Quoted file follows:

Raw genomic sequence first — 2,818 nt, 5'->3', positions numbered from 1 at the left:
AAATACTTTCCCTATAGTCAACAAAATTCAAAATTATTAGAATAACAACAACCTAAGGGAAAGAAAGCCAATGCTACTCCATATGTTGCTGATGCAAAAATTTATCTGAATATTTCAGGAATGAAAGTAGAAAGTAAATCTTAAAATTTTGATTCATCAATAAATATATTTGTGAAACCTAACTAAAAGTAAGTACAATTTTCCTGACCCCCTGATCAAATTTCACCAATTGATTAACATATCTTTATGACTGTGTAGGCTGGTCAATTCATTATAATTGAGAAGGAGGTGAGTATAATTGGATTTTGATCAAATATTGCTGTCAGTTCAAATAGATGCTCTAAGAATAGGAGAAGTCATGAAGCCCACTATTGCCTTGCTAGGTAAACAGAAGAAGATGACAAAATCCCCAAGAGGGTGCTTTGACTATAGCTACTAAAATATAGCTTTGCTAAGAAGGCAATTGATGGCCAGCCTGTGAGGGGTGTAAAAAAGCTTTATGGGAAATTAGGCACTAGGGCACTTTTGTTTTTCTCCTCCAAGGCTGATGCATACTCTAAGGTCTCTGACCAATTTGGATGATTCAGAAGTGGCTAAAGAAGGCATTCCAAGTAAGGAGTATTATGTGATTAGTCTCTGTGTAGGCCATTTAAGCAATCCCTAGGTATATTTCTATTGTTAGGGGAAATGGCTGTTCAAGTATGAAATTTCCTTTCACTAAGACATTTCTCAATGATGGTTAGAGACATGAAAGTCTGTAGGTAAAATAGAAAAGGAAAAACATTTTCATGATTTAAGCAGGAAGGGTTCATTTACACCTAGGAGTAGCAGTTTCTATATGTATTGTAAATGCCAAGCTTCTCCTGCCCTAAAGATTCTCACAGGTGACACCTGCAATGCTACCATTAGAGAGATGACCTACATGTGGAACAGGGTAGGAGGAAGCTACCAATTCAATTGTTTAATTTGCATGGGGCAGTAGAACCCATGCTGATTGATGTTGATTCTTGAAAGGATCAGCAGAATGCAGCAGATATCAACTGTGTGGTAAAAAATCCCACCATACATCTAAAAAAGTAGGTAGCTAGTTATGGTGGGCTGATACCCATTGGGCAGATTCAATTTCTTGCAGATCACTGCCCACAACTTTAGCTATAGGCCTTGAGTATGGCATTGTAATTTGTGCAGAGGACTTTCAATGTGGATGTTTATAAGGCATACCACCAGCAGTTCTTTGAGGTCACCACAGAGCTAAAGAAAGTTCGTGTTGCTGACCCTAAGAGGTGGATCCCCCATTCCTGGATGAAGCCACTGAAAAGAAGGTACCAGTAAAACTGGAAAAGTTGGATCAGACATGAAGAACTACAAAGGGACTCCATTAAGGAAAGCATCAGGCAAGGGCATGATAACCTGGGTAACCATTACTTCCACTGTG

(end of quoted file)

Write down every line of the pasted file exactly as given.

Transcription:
Raw genomic sequence first — 2,818 nt, 5'->3', positions numbered from 1 at the left:
AAATACTTTCCCTATAGTCAACAAAATTCAAAATTATTAGAATAACAACAACCTAAGGGAAAGAAAGCCAATGCTACTCCATATGTTGCTGATGCAAAAATTTATCTGAATATTTCAGGAATGAAAGTAGAAAGTAAATCTTAAAATTTTGATTCATCAATAAATATATTTGTGAAACCTAACTAAAAGTAAGTACAATTTTCCTGACCCCCTGATCAAATTTCACCAATTGATTAACATATCTTTATGACTGTGTAGGCTGGTCAATTCATTATAATTGAGAAGGAGGTGAGTATAATTGGATTTTGATCAAATATTGCTGTCAGTTCAAATAGATGCTCTAAGAATAGGAGAAGTCATGAAGCCCACTATTGCCTTGCTAGGTAAACAGAAGAAGATGACAAAATCCCCAAGAGGGTGCTTTGACTATAGCTACTAAAATATAGCTTTGCTAAGAAGGCAATTGATGGCCAGCCTGTGAGGGGTGTAAAAAAGCTTTATGGGAAATTAGGCACTAGGGCACTTTTGTTTTTCTCCTCCAAGGCTGATGCATACTCTAAGGTCTCTGACCAATTTGGATGATTCAGAAGTGGCTAAAGAAGGCATTCCAAGTAAGGAGTATTATGTGATTAGTCTCTGTGTAGGCCATTTAAGCAATCCCTAGGTATATTTCTATTGTTAGGGGAAATGGCTGTTCAAGTATGAAATTTCCTTTCACTAAGACATTTCTCAATGATGGTTAGAGACATGAAAGTCTGTAGGTAAAATAGAAAAGGAAAAACATTTTCATGATTTAAGCAGGAAGGGTTCATTTACACCTAGGAGTAGCAGTTTCTATATGTATTGTAAATGCCAAGCTTCTCCTGCCCTAAAGATTCTCACAGGTGACACCTGCAATGCTACCATTAGAGAGATGACCTACATGTGGAACAGGGTAGGAGGAAGCTACCAATTCAATTGTTTAATTTGCATGGGGCAGTAGAACCCATGCTGATTGATGTTGATTCTTGAAAGGATCAGCAGAATGCAGCAGATATCAACTGTGTGGTAAAAAATCCCACCATACATCTAAAAAAGTAGGTAGCTAGTTATGGTGGGCTGATACCCATTGGGCAGATTCAATTTCTTGCAGATCACTGCCCACAACTTTAGCTATAGGCCTTGAGTATGGCATTGTAATTTGTGCAGAGGACTTTCAATGTGGATGTTTATAAGGCATACCACCAGCAGTTCTTTGAGGTCACCACAGAGCTAAAGAAAGTTCGTGTTGCTGACCCTAAGAGGTGGATCCCCCATTCCTGGATGAAGCCACTGAAAAGAAGGTACCAGTAAAACTGGAAAAGTTGGATCAGACATGAAGAACTACAAAGGGACTCCATTAAGGAAAGCATCAGGCAAGGGCATGATAACCTGGGTAACCATTACTTCCACTGTG